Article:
Designing display systems that offer the experience of a full monitor is one thing, but deciding to use them is quite an-other. The sticking point is the social acceptability of wearing headgear that can make someone look like a lost cyborg. Donning such a device “is a very big issue,” according to Robert Steinbugler, manager of the IBM corporate strategic design program. “What you typically find is that a person has to have seen a value for doing that, or seen the idea on someone else before trying it themselves.” Cell-phone users may have made it acceptable to wear an earphone to make calls while walking, but covering an eye like some high-tech pirate might still be considered strange, even in a large city (see “Cyborg Seeks Community,” TR May/June 1999).

Squeezing In

If people get over their self-consciousness about looking like cyborgs, then head-mounted displays only help relieve part of the problem of wireless connection to the Internet. Displays provide “output”-the information coming from the network to the user. The other half of the circle is “input”-sending responses back out into cyberspace. And it ain’t easy. “Output is hard,” notes Michael Karasick, chief technology officer of IBM’s pervasive computing division. “Input is harder.”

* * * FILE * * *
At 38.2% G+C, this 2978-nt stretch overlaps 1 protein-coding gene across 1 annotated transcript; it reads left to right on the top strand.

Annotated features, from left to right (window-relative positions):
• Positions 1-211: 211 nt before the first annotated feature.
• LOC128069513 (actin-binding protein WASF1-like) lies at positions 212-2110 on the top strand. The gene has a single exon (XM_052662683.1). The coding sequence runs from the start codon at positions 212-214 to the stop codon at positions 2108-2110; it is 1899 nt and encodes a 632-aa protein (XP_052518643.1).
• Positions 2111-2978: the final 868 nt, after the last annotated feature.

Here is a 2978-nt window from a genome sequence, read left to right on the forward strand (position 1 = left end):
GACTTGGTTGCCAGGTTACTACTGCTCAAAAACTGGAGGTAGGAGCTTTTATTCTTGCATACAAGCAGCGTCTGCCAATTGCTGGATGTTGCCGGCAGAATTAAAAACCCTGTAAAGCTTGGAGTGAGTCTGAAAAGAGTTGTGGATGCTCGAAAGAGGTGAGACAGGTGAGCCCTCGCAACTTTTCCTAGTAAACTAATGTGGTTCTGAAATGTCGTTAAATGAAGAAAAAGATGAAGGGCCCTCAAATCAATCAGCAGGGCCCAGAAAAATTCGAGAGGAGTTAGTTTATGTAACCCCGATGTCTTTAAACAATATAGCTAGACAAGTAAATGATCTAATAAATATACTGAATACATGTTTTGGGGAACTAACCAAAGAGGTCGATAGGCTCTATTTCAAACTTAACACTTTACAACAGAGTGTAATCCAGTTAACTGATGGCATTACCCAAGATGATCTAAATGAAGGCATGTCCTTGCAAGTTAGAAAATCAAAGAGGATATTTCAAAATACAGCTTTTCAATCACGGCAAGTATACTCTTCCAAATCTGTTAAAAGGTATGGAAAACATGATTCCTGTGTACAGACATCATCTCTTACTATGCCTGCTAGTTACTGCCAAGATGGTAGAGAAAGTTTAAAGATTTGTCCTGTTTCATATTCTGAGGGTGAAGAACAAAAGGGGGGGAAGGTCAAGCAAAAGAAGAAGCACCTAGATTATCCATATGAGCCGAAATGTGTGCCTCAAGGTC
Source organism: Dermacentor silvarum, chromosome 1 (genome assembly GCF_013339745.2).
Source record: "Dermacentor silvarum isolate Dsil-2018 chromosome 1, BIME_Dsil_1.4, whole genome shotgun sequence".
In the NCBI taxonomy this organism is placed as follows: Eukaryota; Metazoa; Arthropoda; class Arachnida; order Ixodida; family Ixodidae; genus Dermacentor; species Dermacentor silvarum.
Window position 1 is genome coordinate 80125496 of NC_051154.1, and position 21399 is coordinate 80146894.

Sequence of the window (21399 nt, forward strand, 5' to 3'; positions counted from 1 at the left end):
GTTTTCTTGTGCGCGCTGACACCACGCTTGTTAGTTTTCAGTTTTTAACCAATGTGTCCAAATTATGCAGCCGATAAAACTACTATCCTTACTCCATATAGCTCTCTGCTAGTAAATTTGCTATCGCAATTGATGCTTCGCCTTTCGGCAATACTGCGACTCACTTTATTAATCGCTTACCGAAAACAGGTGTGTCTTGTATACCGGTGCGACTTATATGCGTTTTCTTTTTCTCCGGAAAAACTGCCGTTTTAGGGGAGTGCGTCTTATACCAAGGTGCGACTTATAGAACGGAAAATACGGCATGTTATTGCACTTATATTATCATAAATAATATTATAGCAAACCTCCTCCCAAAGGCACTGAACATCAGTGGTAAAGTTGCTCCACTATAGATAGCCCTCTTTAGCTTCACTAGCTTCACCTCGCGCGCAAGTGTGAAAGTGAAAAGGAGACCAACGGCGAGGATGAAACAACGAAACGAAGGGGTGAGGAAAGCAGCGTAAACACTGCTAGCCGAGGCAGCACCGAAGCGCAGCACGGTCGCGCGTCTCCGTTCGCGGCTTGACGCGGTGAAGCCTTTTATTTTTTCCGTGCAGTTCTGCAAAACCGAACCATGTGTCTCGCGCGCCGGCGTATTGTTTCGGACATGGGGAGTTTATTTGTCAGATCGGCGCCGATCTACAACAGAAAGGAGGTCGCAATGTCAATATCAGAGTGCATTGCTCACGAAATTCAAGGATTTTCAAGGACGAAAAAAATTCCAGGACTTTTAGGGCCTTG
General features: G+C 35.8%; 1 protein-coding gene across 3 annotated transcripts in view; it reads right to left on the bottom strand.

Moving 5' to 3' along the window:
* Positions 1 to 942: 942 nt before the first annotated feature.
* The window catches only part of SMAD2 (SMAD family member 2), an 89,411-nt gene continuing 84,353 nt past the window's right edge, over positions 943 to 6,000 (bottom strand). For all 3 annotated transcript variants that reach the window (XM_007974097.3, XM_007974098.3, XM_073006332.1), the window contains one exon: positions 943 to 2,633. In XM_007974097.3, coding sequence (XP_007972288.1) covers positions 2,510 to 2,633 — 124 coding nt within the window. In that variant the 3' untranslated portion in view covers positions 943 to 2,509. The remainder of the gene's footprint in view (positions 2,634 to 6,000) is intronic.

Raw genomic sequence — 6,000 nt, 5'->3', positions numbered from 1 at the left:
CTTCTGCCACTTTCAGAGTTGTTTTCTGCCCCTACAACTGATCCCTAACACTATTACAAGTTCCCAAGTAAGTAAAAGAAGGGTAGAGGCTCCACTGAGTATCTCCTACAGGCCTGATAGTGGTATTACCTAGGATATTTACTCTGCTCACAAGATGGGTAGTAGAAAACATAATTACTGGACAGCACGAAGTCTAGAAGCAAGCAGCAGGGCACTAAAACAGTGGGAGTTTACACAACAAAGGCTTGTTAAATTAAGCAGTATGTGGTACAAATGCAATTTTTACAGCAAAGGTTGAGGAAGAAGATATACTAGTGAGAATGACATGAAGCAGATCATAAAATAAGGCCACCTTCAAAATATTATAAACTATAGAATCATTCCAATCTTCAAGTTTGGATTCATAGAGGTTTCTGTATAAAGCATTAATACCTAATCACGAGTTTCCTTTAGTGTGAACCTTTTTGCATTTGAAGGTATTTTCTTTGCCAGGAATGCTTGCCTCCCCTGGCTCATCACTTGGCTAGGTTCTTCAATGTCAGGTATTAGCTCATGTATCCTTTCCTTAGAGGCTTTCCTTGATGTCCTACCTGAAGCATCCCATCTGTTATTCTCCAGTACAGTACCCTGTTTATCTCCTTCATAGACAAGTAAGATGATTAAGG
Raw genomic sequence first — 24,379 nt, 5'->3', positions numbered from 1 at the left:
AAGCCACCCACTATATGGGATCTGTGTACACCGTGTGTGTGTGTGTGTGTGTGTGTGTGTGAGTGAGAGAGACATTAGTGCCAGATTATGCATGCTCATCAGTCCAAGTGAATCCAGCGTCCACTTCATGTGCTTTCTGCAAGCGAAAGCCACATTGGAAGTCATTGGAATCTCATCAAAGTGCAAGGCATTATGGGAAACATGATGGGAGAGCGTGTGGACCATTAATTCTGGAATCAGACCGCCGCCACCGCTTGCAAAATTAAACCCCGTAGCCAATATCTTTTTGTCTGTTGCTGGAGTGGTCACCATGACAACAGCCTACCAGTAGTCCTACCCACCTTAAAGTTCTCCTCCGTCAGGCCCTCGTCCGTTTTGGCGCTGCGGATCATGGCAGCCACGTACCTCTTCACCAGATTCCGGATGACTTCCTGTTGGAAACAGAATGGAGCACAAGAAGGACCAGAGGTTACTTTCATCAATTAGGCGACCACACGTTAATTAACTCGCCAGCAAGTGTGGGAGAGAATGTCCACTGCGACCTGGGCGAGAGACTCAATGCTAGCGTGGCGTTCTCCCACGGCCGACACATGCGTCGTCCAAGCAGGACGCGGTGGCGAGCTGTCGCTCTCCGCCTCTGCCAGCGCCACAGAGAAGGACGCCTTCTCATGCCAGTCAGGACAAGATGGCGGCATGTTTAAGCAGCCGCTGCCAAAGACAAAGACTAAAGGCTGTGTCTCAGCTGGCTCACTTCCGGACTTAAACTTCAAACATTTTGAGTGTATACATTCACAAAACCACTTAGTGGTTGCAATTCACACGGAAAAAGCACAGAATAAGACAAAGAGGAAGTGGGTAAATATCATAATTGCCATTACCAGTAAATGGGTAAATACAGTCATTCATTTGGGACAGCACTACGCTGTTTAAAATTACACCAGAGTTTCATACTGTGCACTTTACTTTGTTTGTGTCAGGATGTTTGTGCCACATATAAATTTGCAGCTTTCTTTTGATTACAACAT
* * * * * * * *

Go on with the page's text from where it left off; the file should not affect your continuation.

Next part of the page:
Just think of what it’s like using the keypad of your cell phone to send typed messages. You must press the same key three, even four, times to type a single letter. Some people may thrive on these difficulties: Adam Lavine, CEO of FunMail in Pleasanton, CA, reports from his Asian travels that the Japanese have a word, which translates roughly as “lightning thumb,” referring to people who are particularly adept at typing messages on mobile phones. But for those of us with ordinary thumbs, something more comfortable is in order. And it’s coming. Targus and other companies sell folding keyboards that work with PDAs. Last fall, Electro-Textiles demonstrated a prototype PDA fabric keyboard that could actually be rolled up for storage.

Some of us won’t ever have fingers dexterous enough to do our talking for us. But few of us have trouble talking, and that’s where voice recognition comes in. A number of cellular-phone manufacturers, including Motorola and Nokia, have been offering voice recognition for contact lookup for a few years. Samsung has incorporated voice navigation into a wristwatch-like phone. Conversay, which provided the voice technology for Samsung, has also ported its products to the Microsoft Windows CE Pocket PC platform.

However, voice recognition doesn’t necessarily make for a good user experience. “In a device, you need to make sure you’re not trying to force it to do things more easily done with a single button click,” says Williamson.